The busy life of a full time employee, student, mom and wife

Tuesday, November 5, 2013

Unsung struggles of parenting an ADHD child

My son was only 9 months old when he started to walk. At birth, he had colic and wasn't satisfied just sitting; he had to be entertained, constantly. As first time parents my husband and I didn't think much of it, we just thought he was a needy baby. Now looking back, I realize that many of these traits are early indicators that your child may have ADHD. Please don't misunderstand, these things don't always indicate ADHD, but they can. It wasn't until a few months ago when we put our now four year old son in tee ball that we really realized the difference between him and other kids his age. While the other children were somewhat distracted (they are four year olds after all!) most of them at least grasped the concept of what was going on. They were distracted, but present. Our son, however, was just plain distracted. No matter how much coaching he received he never really seemed to grasp any of it. He just went through the motions as he was told to do. We saw a great difference between him and the kids around him. We saw him struggle with simple tasks and directions, though not for lack of trying or being obstinate. We quickly learned that his struggles, while they seemed so small, were monumental to him. We learned that life with him would be much different than we expected.
When I brought up this observation to his daycare provider she mentioned that she had wondered for a while if he might have ADHD. With his first year of school looming ahead my husband and I were faced with a decision: do we get him an official diagnosis before he starts school and give his teacher that information right away? Or do we give him a chance to figure it out and adjust to school on his own and see how he does? We ultimately decided to let him go into school as any other kid would, and see how he did. The first week or so went really well, but after that it was downhill. He was struggling with staying in his seat, finishing his school work, and communicating effectively with other kids, which resulted in him hitting out of frustration. At our first parent teacher conference the teacher let us know that he was "extra wiggly" and "had a very short attention span". She let us know that, while she wasn't a doctor, as his teacher she might recommend that we get him checked for ADHD. We trusted her opinion over that of many people around us. After all she works with children his age all day, year after year, and should have a good idea of what average is. After that, we had a consultation with a behavioral specialist who was able to officially diagnose him with ADHD, suggest some therapy for us, and give us a little more insight into our son's mind.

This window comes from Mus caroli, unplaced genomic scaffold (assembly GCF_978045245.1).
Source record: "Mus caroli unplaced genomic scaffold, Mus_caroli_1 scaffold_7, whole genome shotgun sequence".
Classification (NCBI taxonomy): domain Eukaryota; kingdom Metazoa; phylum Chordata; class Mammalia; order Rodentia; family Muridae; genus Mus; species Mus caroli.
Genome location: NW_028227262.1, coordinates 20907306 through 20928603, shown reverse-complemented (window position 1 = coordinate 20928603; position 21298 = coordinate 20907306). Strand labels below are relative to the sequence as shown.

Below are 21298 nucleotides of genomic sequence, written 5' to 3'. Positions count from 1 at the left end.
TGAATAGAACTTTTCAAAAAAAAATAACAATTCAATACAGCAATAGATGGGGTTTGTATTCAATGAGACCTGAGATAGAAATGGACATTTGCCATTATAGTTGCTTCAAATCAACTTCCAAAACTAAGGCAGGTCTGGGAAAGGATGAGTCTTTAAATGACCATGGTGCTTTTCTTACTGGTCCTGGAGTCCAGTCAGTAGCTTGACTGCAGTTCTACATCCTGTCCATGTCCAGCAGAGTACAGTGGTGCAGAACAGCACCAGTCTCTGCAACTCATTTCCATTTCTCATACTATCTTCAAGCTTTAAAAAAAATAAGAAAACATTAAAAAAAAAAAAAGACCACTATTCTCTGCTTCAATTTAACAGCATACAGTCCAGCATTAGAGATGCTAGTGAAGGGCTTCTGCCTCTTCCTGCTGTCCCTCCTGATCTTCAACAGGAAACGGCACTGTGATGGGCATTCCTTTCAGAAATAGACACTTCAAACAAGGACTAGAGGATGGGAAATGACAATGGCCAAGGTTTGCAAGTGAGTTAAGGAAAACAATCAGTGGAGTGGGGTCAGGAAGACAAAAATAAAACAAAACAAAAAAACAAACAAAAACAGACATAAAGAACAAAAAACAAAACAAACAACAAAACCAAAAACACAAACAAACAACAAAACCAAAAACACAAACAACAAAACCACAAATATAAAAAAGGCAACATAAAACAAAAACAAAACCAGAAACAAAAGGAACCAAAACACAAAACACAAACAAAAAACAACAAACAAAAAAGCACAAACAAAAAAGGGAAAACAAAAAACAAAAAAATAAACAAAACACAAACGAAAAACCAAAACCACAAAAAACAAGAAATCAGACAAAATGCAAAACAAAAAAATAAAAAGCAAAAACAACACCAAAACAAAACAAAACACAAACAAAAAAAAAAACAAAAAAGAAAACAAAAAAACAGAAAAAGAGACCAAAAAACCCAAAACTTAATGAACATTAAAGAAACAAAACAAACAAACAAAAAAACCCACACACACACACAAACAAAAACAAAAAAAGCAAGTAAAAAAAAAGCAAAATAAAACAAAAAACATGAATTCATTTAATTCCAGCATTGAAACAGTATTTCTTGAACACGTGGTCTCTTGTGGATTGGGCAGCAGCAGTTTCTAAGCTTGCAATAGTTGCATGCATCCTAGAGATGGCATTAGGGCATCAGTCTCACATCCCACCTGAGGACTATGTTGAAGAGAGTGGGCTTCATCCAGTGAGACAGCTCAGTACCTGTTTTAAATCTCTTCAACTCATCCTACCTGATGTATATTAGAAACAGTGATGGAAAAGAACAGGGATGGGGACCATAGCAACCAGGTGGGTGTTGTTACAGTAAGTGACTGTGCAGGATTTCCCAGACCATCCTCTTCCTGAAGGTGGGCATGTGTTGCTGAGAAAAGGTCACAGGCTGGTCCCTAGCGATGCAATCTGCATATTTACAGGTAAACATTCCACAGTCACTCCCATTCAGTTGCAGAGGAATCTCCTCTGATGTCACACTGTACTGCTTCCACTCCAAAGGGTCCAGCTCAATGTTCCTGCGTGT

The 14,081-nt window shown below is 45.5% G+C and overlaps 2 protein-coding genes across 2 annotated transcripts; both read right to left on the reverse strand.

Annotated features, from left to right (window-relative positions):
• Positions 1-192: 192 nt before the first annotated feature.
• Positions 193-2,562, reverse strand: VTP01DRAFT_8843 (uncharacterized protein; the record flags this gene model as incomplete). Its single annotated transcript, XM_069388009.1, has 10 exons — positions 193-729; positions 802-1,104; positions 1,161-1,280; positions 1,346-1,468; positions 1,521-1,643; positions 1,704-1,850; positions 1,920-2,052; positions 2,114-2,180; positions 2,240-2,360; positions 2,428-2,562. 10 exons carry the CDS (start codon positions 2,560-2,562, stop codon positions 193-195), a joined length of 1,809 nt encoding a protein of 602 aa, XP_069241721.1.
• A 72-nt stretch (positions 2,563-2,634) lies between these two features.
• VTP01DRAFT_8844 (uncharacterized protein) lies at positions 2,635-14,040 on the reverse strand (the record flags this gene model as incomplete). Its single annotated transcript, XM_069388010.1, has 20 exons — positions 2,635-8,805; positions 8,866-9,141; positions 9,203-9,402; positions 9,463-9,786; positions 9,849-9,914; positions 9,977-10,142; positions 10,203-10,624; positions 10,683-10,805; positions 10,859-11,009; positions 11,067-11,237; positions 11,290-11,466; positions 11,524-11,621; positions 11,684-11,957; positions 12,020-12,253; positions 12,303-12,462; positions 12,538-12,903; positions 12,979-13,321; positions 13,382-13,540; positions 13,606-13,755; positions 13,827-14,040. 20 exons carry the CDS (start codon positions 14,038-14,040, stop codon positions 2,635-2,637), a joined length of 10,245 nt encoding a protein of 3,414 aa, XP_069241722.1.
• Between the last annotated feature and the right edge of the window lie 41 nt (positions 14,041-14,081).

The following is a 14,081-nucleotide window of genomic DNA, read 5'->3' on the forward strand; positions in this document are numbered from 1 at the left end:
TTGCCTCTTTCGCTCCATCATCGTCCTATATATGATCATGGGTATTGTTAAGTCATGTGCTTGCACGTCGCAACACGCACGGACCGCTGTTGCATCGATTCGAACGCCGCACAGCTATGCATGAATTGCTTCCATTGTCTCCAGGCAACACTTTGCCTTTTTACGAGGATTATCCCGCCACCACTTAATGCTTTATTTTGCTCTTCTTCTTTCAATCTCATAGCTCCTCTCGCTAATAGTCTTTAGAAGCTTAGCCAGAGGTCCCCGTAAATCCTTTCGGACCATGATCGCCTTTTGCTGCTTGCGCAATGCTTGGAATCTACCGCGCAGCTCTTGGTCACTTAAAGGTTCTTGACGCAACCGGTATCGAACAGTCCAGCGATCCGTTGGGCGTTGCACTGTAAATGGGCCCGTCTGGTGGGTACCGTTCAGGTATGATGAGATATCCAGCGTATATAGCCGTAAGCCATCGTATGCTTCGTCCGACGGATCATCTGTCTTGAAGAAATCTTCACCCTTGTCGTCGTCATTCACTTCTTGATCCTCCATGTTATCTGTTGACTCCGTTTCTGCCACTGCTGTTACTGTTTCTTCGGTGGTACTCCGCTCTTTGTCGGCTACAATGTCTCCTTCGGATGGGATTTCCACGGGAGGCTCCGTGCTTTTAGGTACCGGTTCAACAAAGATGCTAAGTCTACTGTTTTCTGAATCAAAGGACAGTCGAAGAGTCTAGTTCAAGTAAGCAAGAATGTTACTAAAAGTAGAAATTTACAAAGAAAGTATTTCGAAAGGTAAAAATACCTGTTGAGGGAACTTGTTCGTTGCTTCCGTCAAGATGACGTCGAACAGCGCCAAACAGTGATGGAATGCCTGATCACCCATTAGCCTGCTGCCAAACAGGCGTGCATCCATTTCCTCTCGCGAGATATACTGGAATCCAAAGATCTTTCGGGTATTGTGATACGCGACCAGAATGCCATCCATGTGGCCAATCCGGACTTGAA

This is where life starts to get a lot more complicated. Now ADHD is more than just a wiggly kid, this is my child. My child, who is coming home from school crying because he's sad he got in trouble. My child, who wants so badly to be successful in school and please us, but sometimes he literally cannot help himself. His struggles in school were already so real. I recall one night he was particularly down, so I asked him what was wrong. After a little prodding he burst into tears and declared he didn't know how to be good while standing in line. Small things in school, like standing in line, that came as second nature to other kids were a very real struggle for him. We were faced with a new struggle of our own at this time: how do we punish him for things he fails to control due to his ADHD? His issue of standing in line often turn into him pushing the student in front of him, which would result in him getting sent home with a "red card". My husband and I were at a loss of how to handle this. We didn't want to punish him for something he couldn't help, but we also had to let him know that those actions weren't okay. So how do you punish a child for something they can't, or don't know how to, control? We have been walking this very thin, very complicated line. We have learned that it's important to let him know that his actions weren't okay, let him know that he handled his feelings poorly but don't always necessarily punish for his indiscretion.